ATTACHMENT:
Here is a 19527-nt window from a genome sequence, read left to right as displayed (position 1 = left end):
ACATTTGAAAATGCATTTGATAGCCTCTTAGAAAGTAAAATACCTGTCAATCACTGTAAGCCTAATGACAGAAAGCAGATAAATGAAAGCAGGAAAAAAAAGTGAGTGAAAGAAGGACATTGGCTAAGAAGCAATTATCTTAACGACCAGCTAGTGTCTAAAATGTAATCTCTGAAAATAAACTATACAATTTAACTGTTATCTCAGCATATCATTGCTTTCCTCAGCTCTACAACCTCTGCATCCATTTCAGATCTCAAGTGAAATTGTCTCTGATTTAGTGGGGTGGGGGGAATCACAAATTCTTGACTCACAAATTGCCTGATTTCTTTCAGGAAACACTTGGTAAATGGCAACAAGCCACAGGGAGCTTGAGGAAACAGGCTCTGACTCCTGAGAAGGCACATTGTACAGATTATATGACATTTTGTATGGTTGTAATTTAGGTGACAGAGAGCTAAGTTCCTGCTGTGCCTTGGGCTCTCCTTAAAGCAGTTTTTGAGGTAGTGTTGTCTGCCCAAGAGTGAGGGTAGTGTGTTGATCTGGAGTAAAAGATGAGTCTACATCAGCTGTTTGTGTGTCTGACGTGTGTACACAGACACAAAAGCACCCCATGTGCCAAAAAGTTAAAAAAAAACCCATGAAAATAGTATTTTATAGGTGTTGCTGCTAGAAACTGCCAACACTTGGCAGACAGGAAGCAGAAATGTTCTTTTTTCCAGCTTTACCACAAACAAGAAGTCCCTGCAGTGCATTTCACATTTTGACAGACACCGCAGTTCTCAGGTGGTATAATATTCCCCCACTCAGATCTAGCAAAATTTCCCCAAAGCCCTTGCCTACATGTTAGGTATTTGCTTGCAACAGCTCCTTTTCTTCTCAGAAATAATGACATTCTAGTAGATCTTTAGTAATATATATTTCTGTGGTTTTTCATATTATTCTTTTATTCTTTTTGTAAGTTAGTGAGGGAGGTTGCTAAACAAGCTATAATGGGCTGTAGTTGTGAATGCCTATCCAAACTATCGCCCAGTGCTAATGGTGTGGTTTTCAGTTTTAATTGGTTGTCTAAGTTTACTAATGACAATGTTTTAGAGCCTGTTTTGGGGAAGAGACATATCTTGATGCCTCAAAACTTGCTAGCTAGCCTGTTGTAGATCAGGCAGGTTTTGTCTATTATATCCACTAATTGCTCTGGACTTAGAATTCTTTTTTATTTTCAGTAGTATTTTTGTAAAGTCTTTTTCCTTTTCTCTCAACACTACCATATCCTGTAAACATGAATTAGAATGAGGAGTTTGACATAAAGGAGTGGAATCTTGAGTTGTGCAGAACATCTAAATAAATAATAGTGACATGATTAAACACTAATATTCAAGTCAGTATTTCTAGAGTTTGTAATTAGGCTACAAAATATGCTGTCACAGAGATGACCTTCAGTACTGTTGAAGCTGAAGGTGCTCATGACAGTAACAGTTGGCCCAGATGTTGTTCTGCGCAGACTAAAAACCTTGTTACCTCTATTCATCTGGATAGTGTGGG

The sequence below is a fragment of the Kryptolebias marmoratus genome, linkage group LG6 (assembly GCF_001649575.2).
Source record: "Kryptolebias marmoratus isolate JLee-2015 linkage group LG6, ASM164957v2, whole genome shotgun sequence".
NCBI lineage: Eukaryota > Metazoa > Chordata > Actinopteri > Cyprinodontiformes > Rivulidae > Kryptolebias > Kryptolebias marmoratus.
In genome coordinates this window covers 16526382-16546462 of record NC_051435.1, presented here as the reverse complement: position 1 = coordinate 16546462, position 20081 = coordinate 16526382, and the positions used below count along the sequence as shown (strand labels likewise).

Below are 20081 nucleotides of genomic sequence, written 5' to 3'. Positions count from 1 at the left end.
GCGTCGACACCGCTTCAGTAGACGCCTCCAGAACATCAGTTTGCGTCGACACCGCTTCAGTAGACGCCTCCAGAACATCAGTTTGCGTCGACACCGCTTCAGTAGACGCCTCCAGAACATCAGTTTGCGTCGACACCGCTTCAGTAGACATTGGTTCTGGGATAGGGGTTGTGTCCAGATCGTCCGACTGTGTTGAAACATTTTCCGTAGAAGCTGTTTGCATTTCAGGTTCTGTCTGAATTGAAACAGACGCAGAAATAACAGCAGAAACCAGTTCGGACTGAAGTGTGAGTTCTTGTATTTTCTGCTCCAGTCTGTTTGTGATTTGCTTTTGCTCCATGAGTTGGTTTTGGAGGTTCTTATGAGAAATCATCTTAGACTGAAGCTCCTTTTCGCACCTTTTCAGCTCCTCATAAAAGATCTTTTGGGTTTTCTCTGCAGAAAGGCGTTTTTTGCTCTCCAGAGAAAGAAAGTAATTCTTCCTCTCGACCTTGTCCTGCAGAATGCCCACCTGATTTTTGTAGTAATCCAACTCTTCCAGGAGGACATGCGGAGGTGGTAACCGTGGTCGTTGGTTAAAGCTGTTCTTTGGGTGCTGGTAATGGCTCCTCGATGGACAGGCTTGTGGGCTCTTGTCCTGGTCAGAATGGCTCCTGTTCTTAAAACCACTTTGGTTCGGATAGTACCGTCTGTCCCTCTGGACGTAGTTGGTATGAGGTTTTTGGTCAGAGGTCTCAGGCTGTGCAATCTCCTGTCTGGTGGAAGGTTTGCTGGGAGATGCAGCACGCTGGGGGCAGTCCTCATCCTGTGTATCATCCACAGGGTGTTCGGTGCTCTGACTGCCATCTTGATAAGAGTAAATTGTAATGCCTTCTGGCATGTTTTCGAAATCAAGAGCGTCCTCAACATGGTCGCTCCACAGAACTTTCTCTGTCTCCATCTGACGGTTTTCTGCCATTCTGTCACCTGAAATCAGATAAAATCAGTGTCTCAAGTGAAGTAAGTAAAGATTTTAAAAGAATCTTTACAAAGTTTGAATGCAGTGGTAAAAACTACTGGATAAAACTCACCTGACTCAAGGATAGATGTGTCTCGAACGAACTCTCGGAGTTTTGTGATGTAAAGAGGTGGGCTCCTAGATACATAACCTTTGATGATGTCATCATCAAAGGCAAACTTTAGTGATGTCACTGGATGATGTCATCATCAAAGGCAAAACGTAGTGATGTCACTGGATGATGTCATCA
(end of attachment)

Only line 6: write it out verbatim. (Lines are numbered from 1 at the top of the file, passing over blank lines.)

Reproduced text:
In genome coordinates this window covers 16526382-16546462 of record NC_051435.1, presented here as the reverse complement: position 1 = coordinate 16546462, position 20081 = coordinate 16526382, and the positions used below count along the sequence as shown (strand labels likewise).